If you like what you’re reading, please check out my podcasts on The Tome Show, follow me on Twitter, tell your friends and share this blog post, and/or leave me a comment and let me know you think. Thanks!

  1. Lorathorn says:

    Excellent stuff. I like it. It seems to echo an En5ider article, but is definitely a new and unique take on the matter. I like this a lot.

    Liked by 1 person

  2. Aeternal says:

    I like the concept and can see where you most likely are trying to make components (sacrifices) and Time as a “checks and balance approach”. I have been reading Archmage (Drizzt), the latest book… and Grumph summons Demons that he believes he can control… and so he does do so… but it didn’t take 4 hours to summon a fiend. It does mention he creates a circle of protection and with various wards cast upon that circle so that it would hold the Demon(s).

    So, one point I would like to make is:

    Rituals of Summoning Anything should be level based rewards/boons that only spell casters can undertake at the appropriate level and merit and capital they have obtained as a MurderHobo. In fact, I would go so far to say that maybe just a simple subset of additional rules JUST for ritual summoning but still based on a levels.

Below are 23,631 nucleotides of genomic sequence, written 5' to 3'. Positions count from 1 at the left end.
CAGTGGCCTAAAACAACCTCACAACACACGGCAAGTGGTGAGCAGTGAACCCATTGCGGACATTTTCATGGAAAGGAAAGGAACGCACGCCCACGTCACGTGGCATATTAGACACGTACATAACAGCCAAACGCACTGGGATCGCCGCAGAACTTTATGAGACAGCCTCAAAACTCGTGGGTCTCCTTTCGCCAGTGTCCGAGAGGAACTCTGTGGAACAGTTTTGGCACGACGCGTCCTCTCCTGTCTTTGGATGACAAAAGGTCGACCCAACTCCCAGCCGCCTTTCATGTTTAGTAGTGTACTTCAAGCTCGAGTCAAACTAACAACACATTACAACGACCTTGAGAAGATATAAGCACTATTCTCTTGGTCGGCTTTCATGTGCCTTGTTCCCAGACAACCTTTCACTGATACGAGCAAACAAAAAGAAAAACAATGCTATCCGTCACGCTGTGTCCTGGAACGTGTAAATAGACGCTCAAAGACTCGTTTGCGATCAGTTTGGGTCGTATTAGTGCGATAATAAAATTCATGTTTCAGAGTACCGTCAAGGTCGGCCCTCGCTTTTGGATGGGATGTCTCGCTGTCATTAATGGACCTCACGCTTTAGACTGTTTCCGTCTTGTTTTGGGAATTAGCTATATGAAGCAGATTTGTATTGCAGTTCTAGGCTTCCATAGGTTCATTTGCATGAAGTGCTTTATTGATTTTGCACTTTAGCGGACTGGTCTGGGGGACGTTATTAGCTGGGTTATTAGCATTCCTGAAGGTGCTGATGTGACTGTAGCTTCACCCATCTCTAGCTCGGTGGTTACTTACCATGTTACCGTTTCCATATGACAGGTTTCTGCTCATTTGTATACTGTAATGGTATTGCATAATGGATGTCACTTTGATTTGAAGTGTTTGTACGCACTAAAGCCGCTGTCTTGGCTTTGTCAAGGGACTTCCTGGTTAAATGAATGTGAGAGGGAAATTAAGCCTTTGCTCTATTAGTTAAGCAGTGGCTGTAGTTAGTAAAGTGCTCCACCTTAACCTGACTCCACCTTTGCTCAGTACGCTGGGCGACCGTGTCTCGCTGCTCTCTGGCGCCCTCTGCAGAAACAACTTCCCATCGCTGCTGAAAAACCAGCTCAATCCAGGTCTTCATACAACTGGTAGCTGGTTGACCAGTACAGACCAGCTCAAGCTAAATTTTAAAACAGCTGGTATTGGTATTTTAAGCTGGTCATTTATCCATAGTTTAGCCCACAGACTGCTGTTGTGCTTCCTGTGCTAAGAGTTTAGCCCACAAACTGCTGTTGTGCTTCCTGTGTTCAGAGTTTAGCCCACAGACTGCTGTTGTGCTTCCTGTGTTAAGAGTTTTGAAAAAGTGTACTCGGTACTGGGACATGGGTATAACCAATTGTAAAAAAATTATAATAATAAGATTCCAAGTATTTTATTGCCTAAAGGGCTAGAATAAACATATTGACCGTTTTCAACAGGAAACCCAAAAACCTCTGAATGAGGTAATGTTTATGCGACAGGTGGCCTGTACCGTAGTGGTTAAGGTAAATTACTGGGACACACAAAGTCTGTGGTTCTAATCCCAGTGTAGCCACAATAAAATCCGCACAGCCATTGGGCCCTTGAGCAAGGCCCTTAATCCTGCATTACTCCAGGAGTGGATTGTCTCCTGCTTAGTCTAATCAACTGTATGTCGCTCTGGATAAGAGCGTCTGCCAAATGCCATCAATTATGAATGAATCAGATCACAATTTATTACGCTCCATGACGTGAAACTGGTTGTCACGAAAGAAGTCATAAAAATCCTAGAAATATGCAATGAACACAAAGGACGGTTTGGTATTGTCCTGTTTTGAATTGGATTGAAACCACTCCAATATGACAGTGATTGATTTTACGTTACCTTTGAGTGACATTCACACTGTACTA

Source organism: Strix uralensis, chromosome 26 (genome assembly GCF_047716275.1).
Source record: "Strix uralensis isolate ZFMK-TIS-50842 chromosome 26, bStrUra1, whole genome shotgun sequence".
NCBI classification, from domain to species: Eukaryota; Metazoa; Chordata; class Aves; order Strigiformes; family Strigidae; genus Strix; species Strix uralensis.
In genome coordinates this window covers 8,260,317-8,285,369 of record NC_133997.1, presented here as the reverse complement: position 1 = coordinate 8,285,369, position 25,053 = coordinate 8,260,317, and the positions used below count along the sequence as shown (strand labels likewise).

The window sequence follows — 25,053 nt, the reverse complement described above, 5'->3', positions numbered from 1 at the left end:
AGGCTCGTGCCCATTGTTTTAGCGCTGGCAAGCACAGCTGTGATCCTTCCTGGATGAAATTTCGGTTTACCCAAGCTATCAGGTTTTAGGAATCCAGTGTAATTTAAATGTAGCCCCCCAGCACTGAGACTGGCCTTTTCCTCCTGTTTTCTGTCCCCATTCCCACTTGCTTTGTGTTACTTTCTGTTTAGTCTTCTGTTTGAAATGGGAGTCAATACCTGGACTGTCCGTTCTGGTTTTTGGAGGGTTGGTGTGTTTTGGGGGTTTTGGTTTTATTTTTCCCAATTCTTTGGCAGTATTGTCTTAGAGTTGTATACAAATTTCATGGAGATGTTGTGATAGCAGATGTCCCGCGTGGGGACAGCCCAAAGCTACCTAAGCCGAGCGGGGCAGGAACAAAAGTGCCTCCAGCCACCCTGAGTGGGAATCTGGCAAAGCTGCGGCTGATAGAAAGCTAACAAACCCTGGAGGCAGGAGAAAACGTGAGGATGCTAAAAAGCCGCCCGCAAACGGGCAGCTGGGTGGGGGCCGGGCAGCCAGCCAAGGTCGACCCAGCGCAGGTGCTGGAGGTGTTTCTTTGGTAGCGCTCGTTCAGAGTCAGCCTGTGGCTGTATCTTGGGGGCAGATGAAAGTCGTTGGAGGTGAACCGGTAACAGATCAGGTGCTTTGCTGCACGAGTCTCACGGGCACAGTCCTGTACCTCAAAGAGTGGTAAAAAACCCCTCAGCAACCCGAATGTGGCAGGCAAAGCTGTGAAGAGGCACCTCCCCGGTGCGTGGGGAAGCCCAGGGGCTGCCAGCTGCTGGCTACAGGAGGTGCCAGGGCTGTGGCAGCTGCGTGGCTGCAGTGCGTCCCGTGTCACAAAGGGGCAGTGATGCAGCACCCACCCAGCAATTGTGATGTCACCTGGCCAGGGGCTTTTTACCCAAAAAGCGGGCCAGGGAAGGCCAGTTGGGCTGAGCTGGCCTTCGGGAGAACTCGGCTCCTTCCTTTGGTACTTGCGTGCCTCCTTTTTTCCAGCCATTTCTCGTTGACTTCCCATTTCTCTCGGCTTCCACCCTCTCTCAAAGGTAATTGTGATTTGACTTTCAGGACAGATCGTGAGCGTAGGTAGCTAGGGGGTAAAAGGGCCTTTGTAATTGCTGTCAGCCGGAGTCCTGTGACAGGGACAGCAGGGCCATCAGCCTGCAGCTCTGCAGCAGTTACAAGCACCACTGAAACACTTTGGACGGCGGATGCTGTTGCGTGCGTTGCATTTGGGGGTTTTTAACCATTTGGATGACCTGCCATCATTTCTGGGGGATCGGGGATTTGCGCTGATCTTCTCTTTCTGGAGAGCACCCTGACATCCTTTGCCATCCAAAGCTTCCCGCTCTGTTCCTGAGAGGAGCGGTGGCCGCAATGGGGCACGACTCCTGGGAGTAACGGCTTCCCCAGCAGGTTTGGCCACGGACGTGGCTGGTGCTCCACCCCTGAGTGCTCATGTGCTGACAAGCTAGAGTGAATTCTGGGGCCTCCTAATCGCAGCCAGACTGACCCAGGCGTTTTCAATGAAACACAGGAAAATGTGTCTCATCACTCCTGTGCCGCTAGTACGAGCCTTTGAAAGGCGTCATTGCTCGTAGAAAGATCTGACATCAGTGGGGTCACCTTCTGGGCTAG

I my mind, that’s what I thought of when reading your post – what is missing. Well, here goes my other critique…

    “Focuses: A fiendish mask made of animal bones and gems worn by the lead caster (worth 4000 gp), a brazier made of a pure gold washed in the blood of fiends (worth 4000 gp), a set of unholy handbells forge from cold iron and rubies (worth 1000 gp), an unholy dagger carved from the bone of a fiend (worth 1000 gp), and the written unholy incantation for this ritual (worth 5000 gp)